Most Americans aren’t in ‘dire need’ of stimulus: Moody’s economist
Moody’s Analytics chief markets economist John Lonski on whether or not the U.S. needs another stimulus.
A leader of the bipartisan Problem Solvers Caucus lamented the White House calling off coronavirus stimulus talks and urged leaders to get back to the negotiating table because a deal is within reach.
Rep. Tom Reed, R-N.Y., urged President Trump and congressional leaders to continue to fight for a broad relief package, rather than a piecemeal deal.
"We are within inches of getting this done," Reed, R-N.Y., said Wednesday. "Let's not walk away now."
Reed and Rep. Josh Gottheimer, D-N.J., lead the bipartisan House Problem Solvers Caucus, which has been credited with reigniting coronavirus talks between House Speaker Nancy Pelos, D-Calif, and Treasury Secretary Steven Mncuchin after they released their own $1.5 trillion plan, which got a warm reception at the White House.
Rep. Tom Reed, R-N.Y., and Rep. Josh Gottheimer, D-N.J. lead the House Problem Solvers Caucus.
But shortly after leaving the hospital for treatment of coronavirus, President Trump tweeted that he was calling off the negotiations on a coronavirus stimulus package until after the election, instructing Senate Majority Leader Mitch McConnell, R-Ky., to focus “full-time” on getting his nominee, Judge Amy Coney Barrett, to fill the vacant seat on the U.S. Supreme Court approved.
Reed lamented Trump's tweet because he believed a deal on a roughly $1.7 trillion package was around the corner. He said negotiators still needed to iron out wrinkles on whether another round of stimulus checks would also include undocumented immigrants who pay taxes and whether federal employment benefits would not exceed wages, a concern from Republicans about disincentivizing work.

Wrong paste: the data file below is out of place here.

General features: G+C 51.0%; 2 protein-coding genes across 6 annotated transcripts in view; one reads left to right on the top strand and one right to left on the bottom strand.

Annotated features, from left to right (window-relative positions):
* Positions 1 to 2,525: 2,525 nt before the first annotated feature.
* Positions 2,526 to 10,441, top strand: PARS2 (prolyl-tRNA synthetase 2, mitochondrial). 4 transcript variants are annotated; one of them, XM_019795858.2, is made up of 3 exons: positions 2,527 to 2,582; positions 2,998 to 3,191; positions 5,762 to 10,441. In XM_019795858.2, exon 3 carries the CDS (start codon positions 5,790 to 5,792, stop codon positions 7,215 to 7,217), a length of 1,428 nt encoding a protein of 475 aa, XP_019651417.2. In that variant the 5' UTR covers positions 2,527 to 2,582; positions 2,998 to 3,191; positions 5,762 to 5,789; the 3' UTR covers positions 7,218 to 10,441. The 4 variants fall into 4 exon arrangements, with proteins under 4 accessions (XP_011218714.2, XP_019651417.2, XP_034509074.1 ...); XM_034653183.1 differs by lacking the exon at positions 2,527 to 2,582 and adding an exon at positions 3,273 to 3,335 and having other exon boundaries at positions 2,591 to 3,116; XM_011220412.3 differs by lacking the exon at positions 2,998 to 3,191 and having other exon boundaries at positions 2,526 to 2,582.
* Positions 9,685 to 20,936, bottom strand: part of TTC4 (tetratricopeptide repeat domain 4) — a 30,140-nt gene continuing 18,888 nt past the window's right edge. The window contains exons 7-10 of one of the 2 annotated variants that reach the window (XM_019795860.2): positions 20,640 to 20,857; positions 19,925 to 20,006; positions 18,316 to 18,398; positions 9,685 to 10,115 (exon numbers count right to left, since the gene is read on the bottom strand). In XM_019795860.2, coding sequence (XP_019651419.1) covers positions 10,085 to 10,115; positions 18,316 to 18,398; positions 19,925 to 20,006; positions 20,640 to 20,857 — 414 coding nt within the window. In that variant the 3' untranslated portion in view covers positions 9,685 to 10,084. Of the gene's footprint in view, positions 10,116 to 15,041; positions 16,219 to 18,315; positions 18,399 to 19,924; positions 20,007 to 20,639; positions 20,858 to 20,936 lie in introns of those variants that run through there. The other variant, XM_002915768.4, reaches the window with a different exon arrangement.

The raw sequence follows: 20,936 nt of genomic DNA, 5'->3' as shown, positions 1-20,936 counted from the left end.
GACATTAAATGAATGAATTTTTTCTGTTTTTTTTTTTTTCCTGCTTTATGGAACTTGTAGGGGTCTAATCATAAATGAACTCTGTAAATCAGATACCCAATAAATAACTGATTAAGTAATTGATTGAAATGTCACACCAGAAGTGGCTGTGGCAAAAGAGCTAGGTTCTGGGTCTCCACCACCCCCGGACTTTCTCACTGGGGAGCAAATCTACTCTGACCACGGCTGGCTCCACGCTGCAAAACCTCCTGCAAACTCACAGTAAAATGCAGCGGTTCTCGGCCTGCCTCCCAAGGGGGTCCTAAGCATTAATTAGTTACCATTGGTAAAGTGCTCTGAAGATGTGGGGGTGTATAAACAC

"I encourage the president and others to just take a deep breath, stand down and take a look at the bigger picture," Reed said.
Trump later tweeted he wanted a standalone bill with $1,200 stimulus checks, and seemed to reverse course, by then calling on lawmakers to approve another $25 billion for U.S. airlines and $135 billion for the Paycheck Protection Program, a small business rescue fund.
Reed and others are still pushing for a comprehensive deal rather than piecemeal bills.
Sen. Lindsey Graham, R-S.C., also backed the Problem Solvers Caucus' $1.5 trillion solution and urged Trump and the Senate to consider the proposal to get something passed for Americans who are in need of help.
Meanwhile, Democrats are leery of Trump's changing posture and urged the White House to be clear on their proposal.
"There is no offer on the table," Sen. Elizabeth Warren, D-Mass., said Wednesday. "A tweet from Trump that seems inconsistent with a tweet a few hours earlier is not an offer to help the American people. It's nothing more than political posturing. We need a real proposal to help people who need help — to get control over this virus and get our economy back on track. And Trump is either too self-absorbed or too incompetent — or both — to be able to accomplish that."
Fox News' Brittany De Lea and Megan Henney contributed to this report.
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